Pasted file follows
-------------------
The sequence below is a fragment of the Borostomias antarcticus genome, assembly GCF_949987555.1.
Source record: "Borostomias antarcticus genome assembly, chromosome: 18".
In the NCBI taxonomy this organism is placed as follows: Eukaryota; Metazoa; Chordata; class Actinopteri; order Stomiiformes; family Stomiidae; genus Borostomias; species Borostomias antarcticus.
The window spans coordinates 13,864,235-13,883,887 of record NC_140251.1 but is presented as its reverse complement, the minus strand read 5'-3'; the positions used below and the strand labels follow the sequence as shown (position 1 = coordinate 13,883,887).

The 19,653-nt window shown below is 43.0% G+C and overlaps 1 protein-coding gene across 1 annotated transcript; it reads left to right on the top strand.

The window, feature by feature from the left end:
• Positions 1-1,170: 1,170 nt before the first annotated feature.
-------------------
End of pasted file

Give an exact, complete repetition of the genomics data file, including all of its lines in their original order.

The sequence below is a fragment of the Borostomias antarcticus genome, assembly GCF_949987555.1.
Source record: "Borostomias antarcticus genome assembly, chromosome: 18".
In the NCBI taxonomy this organism is placed as follows: Eukaryota; Metazoa; Chordata; class Actinopteri; order Stomiiformes; family Stomiidae; genus Borostomias; species Borostomias antarcticus.
The window spans coordinates 13,864,235-13,883,887 of record NC_140251.1 but is presented as its reverse complement, the minus strand read 5'-3'; the positions used below and the strand labels follow the sequence as shown (position 1 = coordinate 13,883,887).

The 19,653-nt window shown below is 43.0% G+C and overlaps 1 protein-coding gene across 1 annotated transcript; it reads left to right on the top strand.

The window, feature by feature from the left end:
• Positions 1-1,170: 1,170 nt before the first annotated feature.